On April 6, 2016, National Telecommunications and Information Administration (NTIA) issued a federal notice to request public comment on the benefits, challenges, and potential roles for the government in fostering the advancement of the Internet of Things (IoT). (RFC at http://www.ntia.doc.gov/files/ntia/publications/fr_rfc_iot_04062016.pdf).
Comments are due on May 23, 2016.
NTIA defines IoT broadly to include connection of physical objects, infrastructure, and environments to various identifiers, sensors, networks, and/or computing capability – in essence, any device that gets data and sends instructions to devices and components over the Internet. IoT technology includes your refrigerator, a light bulb (or a light bulb in your refrigerator) if it is connected to the Internet. Until now, it has often seemed as though the focus of IoT product and application development is to provide basic connectivity without addressing any security concerns. Establishing even minimal security, it was thought, was but an unnecessary cost that degrades device performance to boot. But not surprisingly, this approach makes IoT devices more vulnerable to attacks – for example, by permitting a hacker to access sensitive user information by entering a user’s home system through an unsecure IoT device. An unsecure IoT device can provide a gateway by which a hacker can gain significant access to sensitive user information held by an unsuspecting consumer who simply wants his smart phone to control his ceiling fan.
NTIA seeks comment on a wide range of issues related to technology, infrastructure, economics, policy and those implicating international legal and policy considerations. From the standpoint of privacy, the notice seeks comment on ways in which the government should respond and address confidentiality of personal data specific IoT, cybersecurity concerns about IoT, categorization of IoT, different treatment of consumer as opposed to commercial or industrial data, as well as comments related to disproportionate economic equity and the impact on disadvantaged communities.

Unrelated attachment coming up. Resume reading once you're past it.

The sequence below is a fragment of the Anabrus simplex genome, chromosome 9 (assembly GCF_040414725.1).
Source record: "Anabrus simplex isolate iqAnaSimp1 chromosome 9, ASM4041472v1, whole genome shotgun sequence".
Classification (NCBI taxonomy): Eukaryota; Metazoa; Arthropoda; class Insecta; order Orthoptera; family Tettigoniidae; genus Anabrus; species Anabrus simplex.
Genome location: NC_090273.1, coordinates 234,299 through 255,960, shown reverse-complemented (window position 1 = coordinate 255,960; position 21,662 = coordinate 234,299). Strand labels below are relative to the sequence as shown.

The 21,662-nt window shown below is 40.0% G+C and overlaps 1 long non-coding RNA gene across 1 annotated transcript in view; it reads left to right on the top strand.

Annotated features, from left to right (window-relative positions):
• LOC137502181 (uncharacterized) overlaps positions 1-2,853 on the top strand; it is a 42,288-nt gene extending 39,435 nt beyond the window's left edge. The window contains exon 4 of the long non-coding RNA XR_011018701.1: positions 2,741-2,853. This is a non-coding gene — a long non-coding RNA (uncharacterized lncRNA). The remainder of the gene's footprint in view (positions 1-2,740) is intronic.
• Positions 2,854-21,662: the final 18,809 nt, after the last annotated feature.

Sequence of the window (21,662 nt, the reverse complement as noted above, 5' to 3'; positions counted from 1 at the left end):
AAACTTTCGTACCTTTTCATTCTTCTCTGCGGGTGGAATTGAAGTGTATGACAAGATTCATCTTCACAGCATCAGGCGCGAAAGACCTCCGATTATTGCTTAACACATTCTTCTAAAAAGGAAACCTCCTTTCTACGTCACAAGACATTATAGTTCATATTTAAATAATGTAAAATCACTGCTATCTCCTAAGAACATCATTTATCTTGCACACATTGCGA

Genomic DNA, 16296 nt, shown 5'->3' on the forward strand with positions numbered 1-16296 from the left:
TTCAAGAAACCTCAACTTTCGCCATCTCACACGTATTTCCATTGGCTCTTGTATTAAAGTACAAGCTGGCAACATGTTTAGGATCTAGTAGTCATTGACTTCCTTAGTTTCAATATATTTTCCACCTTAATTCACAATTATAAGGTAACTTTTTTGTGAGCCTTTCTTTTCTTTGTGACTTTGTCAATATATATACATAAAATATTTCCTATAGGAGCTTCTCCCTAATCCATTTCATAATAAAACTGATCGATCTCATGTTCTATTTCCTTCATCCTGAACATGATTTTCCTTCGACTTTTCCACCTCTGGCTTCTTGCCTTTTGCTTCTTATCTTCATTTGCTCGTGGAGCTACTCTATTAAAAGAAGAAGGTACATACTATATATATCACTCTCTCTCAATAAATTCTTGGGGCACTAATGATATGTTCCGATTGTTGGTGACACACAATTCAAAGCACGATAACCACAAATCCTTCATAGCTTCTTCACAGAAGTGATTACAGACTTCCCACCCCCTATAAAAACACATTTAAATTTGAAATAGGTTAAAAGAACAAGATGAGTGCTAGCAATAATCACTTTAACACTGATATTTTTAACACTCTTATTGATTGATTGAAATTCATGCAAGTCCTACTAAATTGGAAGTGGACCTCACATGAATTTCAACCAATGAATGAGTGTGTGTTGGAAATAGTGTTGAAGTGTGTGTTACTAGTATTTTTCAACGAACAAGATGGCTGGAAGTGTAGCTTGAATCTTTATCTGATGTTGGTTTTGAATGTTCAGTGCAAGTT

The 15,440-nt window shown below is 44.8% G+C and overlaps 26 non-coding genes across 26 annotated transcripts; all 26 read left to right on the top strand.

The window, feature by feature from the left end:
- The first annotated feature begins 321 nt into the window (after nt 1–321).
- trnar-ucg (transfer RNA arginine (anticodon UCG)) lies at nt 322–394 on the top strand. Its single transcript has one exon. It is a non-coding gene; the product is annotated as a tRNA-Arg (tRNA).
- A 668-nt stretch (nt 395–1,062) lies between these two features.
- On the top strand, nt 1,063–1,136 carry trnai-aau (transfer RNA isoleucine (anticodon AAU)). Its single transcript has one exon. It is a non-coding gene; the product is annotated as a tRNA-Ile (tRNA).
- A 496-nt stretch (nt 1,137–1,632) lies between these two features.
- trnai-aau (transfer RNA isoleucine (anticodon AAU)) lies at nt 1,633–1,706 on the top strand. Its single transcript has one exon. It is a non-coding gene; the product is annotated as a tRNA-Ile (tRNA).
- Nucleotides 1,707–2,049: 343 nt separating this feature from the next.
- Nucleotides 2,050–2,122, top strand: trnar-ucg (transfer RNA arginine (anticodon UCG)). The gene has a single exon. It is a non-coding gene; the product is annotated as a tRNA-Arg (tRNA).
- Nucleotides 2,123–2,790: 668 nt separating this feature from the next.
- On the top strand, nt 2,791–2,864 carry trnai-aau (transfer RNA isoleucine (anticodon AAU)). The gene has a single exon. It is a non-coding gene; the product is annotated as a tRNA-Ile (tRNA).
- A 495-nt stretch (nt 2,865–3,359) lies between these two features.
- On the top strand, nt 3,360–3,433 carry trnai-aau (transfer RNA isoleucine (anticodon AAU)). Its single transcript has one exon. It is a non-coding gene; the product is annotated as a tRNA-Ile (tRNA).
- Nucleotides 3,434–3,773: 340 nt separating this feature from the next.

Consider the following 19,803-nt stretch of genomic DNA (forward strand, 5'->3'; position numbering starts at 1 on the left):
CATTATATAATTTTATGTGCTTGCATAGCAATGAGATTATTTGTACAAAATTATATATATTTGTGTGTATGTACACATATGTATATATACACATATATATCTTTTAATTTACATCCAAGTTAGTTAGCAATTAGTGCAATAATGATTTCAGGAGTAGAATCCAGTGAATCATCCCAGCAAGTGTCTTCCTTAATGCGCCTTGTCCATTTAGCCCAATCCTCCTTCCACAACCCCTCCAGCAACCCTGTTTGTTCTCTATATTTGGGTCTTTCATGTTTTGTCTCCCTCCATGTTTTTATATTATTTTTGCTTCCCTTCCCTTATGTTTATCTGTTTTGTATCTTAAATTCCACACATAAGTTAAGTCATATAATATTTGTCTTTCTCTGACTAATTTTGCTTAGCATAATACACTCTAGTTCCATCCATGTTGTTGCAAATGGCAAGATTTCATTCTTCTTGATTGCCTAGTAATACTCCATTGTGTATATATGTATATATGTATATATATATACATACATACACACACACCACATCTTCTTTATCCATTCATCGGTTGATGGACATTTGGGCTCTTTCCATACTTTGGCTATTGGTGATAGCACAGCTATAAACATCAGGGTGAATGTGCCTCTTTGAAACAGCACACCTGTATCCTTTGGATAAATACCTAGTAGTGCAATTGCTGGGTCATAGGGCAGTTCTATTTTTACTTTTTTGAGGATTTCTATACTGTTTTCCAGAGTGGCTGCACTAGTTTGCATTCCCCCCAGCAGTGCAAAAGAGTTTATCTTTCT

In the best cases, government regulation could promote consumer privacy and security safeguards. Industry standard setting organizations might lead to standardization of basic protocols including security authentication. Many IoT devices today do not have even basic-password authentication. A smart home security system may be tied to the home’s original owner and changing to security protocols to new homeowner (or renters) could be cumbersome. By establishing a standardized means to address basic issues of security and customer service, IoT devices could promote interoperability between different manufacturers, streamline the practical aspects of unrelated transactions (like home sales) and, in turn, promote faster evolution and use of the technology. This, indeed, appears to be NTIA’s mission in the proceeding.
By promoting IoT and requesting comments on IoT cybersecurity issues, the NTIA IoT proceeding seeks to train the spotlight on what might be the weakest link in the consumer and industrial “security chain:” IoT devices.